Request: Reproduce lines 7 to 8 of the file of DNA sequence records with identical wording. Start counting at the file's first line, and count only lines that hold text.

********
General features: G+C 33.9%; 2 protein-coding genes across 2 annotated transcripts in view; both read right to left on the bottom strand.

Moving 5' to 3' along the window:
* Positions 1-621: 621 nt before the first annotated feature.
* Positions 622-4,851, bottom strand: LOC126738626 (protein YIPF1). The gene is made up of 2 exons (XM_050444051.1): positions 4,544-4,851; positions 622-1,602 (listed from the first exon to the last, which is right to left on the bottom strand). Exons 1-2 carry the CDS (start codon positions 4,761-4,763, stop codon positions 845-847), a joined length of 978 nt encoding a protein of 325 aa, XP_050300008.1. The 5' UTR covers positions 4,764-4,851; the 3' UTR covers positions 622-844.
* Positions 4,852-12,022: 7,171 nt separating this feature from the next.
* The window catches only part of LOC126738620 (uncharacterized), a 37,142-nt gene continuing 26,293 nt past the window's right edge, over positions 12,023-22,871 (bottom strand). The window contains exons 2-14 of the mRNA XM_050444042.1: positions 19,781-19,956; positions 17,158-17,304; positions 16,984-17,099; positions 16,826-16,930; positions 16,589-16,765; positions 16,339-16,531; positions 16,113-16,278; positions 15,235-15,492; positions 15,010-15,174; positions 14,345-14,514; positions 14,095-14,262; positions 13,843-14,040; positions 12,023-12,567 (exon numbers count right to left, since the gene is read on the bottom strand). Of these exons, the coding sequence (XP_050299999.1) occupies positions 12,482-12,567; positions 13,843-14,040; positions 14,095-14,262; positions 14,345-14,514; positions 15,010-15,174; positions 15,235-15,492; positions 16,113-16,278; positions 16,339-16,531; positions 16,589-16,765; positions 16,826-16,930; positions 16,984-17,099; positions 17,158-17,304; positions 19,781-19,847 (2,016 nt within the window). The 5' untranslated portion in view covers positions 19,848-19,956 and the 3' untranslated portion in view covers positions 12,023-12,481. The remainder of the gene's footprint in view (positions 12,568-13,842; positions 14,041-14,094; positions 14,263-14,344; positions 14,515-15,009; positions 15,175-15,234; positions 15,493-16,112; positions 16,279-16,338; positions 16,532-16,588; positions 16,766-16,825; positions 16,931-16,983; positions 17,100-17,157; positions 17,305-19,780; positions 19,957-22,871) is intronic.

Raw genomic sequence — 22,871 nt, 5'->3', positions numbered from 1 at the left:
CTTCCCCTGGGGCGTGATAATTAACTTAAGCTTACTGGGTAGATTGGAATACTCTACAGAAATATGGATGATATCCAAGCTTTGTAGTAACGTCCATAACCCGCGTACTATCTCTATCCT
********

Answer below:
Raw genomic sequence — 22,871 nt, 5'->3', positions numbered from 1 at the left:
CTTCCCCTGGGGCGTGATAATTAACTTAAGCTTACTGGGTAGATTGGAATACTCTACAGAAATATGGATGATATCCAAGCTTTGTAGTAACGTCCATAACCCGCGTACTATCTCTATCCT